has u u made thus far. Kred W. llurko
and Alliert W. Donaldson are the ir
ties to the wager. The former agrees
to leave this country forever on or lie
fore Jan. 1, 1MT. If William MelClnley
I elected president ami the latter will
j the country a Ilka service If William
J. liryaa Is sleeted. They drew up a
contract to this effect, which they Imd
formally attested by a notary.
Will Ii Mmit tw Amerlttt
Cork, Sept. S. At a meeting of the
local amnesty committee here It was
arranged to tend Albert a. Whitehead
to America, In charge of his brother, on
the Majestic, which sails on Thursday.
The committee opened a fund to raise
am with which to meet Mr. White
heart's extienses. There were many
donatloiK, Included among them being
(ram Mrs. William O'ilrten. White
head spent a unlet day.
Huir.rlnt from I'aralytli.
Cleveland, O.. Bept. 9. IlxHenator
It. II. Payne suffered a stroke of par
alysls last Wednesday, and has been uu
eoufJous most of the lime slnee. Lit
tle hupe Is entertained for his recovery.
He Is nearly 90 yearu old. and one of
the wealthiest men In Ohio.
The t'nlverslty of Indianapolis. lad..
offered ex -president Harrison IU preai-
deacy, but he refused to uept.
Foreign eii-batiK'-i eontltMo ;o diltti
nB it t l.il of jrrllign.
FINANCE AND TABI
HBnn IP AN KYE-ophNEr pbh
HONEST AMERICAN VOTEnfl.
Hot Hiparlt and I.tia Imparl' Than
Ondtr ltcKlnUy lllll Vnt Vrlft tin.
Iln Th. Money fjufillaa Alune Af.
Tho treasury department has Issued
the following statements showlnc our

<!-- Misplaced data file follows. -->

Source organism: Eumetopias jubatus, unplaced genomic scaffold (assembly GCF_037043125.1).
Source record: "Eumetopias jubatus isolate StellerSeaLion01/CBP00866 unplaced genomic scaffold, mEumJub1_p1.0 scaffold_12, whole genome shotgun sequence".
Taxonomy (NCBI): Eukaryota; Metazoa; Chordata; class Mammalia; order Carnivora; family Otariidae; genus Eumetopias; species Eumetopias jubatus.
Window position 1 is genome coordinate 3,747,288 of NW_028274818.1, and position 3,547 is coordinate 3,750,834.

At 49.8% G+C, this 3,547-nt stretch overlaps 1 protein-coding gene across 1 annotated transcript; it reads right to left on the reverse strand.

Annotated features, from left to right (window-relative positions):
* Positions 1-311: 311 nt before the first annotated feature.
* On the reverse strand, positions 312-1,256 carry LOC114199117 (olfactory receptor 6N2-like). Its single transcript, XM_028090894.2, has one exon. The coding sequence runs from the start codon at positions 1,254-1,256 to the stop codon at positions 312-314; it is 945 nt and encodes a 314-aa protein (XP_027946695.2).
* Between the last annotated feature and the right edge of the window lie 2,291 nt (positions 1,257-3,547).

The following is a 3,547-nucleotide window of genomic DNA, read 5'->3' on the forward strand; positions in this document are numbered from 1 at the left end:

ImporU and exports for the pnat threo
years, it will bo r.oen that wo aro ex
portlnu rnoro undor tlio Wilson bill
than we did under the McKlnley bill,
AlM that we aro ImpertlnR lees. Tlio
mtion of thn tariff to nuance Is fully
I Bovered b' t!l Qi"Mtlotis and nimwerS
Imports for the vanr snillnir Jiimm in.
.. . - - . .
....i 1 1111,211
, Total $300,400,022
Import over oxnorts.. MT0,17
luiportu far the vaar amllni Junn :ui.
, ; ; ; ; ; ; ; ; ; ; ; ; W-ug
Pshcriea Mii im
tOxporiH over Imports.. $111,111,700
I III lllir U for the rear aniline June ltV
Duties oollMted $Il8ji8,017
MinlnB . "7!.! .'.;.";!!. iSjlosloit
Koroai ......'..!!.'.'.'.'!.'.'!!! 28.C70,'235
Hxporta over Imparts.. $ 0tM22.ir.il
InioorlM for tho year undlni: Juno 30.
Duties collected $1C0,83US1
risherlea fi.181.81 1
llxports over Imports.. $ SK.1U0.156
Q. What do we give In exchange for
tin Imports notod In the above tnblus?
A. The prodtieU uf our farms and
Q Hut In cssos whore the exports
txcoed the I in ports, what do wo receive
to make tho balance good?
A. Nothing whnterer,
Q. That's cjueor. How do you ac
count for It?
A. In this way: We owo n fast for
eign debt of $8,000,000,000. tho Interest
on which must be paid nnnuntly. When
our exports exceed our Imports tho bal
ance In mtt favor goes towards puylug
oft our Interest on our foreign dobt.
Q.- Ih our excess of exports nnuually
eulllclont to pay Interest on our foreign
A. No. not by fan our Interest
amount!) to $MO,000,000 annually In ox-cc-m
IJ. How do we pay the Interest?
A. - In gold.
Q. Wtwro do we got the geld?
A. We burrow It.
Q. Cite an Instance.
A -Diirlnp the past three years the
government lies berrowod VSt.OiK),000
in gold from Isrelgn countries with
which to pay the Interest en our for
Q.-Wssn't tust tS,tM,o0 for tho
purpose of mttlMialnlog the gold re-
strve at $100,000,000'
A - Apparently, yew: out If yen will
remember that almost as soon us the
varlWM bond hatues were effeeUd the
gold received was quickly withdrawn
from the treasury by holders of green
luoKa who wished to send tho money
abroad In paymsnt of Interest on for
Q. llw does tnls country happen
to awe susli a vast sum abroad?
A. Nearly all our largest Industries
are owned by foreign apl(al. The
earnings most be wW annually.
Q'-Oau we over rww these in
dustries? A. Not unless we abandon the sin
gle gold standard.
Q. Why pot?
A. -Simply beMuse should we try te
purchase them tho present owners
would demand gold In payment.
Q Why can't we pay for thorn In
A. It would be tmposilbte to pay for
$8,000,000,000 worlu of property with